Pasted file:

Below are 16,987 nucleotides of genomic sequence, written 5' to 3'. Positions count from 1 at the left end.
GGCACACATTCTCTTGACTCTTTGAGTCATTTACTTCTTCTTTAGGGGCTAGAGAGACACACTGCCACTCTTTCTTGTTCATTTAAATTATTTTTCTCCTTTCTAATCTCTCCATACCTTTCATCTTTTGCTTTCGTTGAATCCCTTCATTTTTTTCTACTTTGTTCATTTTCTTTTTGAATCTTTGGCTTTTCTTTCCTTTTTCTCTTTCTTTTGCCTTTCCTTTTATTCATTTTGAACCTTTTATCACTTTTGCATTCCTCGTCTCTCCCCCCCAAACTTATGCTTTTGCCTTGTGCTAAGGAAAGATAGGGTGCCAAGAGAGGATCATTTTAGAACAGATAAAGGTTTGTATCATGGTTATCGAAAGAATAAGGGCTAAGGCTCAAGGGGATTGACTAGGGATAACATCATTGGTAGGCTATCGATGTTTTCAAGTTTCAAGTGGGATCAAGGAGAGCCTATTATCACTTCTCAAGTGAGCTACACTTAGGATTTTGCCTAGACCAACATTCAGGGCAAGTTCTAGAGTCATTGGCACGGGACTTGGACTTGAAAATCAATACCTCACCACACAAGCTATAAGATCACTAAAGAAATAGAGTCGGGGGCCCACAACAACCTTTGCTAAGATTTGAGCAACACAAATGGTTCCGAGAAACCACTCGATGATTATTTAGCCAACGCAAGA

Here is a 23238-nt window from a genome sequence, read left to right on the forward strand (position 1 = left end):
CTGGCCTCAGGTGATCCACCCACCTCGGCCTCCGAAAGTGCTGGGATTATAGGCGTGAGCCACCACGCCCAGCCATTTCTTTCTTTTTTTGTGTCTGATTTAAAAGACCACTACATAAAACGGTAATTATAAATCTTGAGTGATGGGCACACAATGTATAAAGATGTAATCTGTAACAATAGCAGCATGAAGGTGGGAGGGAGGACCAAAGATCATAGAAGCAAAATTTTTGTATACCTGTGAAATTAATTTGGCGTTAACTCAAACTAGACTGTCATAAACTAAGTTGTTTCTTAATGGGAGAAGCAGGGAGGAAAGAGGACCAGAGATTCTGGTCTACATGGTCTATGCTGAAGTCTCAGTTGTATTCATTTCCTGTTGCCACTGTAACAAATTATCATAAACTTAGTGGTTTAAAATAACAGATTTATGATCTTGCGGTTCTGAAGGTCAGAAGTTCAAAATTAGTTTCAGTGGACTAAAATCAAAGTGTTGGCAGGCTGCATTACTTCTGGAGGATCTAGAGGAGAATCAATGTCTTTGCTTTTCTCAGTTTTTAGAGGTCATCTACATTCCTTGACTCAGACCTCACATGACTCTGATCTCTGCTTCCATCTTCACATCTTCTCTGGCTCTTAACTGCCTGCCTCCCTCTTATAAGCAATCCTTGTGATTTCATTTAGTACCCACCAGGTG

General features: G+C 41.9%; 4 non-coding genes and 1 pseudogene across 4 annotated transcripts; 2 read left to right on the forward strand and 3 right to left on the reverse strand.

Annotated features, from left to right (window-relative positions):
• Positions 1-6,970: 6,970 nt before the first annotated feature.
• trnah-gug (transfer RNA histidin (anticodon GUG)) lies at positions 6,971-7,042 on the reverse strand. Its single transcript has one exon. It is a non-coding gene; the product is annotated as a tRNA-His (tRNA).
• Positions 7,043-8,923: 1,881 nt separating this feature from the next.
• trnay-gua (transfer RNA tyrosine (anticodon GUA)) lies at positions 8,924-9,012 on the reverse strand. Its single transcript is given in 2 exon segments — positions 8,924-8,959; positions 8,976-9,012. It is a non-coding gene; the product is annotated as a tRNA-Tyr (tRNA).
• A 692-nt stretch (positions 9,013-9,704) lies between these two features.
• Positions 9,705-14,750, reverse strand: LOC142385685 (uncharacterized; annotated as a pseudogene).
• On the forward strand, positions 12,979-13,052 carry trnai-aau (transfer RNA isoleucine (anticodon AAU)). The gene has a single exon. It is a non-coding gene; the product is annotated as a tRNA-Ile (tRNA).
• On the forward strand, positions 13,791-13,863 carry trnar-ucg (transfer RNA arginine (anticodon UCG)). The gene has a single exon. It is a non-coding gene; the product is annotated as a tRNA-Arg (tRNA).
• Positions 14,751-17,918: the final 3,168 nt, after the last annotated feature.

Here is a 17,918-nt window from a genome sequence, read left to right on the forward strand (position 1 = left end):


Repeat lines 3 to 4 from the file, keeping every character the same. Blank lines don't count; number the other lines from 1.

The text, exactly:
Here is a 23238-nt window from a genome sequence, read left to right on the forward strand (position 1 = left end):
CTGGCCTCAGGTGATCCACCCACCTCGGCCTCCGAAAGTGCTGGGATTATAGGCGTGAGCCACCACGCCCAGCCATTTCTTTCTTTTTTTGTGTCTGATTTAAAAGACCACTACATAAAACGGTAATTATAAATCTTGAGTGATGGGCACACAATGTATAAAGATGTAATCTGTAACAATAGCAGCATGAAGGTGGGAGGGAGGACCAAAGATCATAGAAGCAAAATTTTTGTATACCTGTGAAATTAATTTGGCGTTAACTCAAACTAGACTGTCATAAACTAAGTTGTTTCTTAATGGGAGAAGCAGGGAGGAAAGAGGACCAGAGATTCTGGTCTACATGGTCTATGCTGAAGTCTCAGTTGTATTCATTTCCTGTTGCCACTGTAACAAATTATCATAAACTTAGTGGTTTAAAATAACAGATTTATGATCTTGCGGTTCTGAAGGTCAGAAGTTCAAAATTAGTTTCAGTGGACTAAAATCAAAGTGTTGGCAGGCTGCATTACTTCTGGAGGATCTAGAGGAGAATCAATGTCTTTGCTTTTCTCAGTTTTTAGAGGTCATCTACATTCCTTGACTCAGACCTCACATGACTCTGATCTCTGCTTCCATCTTCACATCTTCTCTGGCTCTTAACTGCCTGCCTCCCTCTTATAAGCAATCCTTGTGATTTCATTTAGTACCCACCAGGTG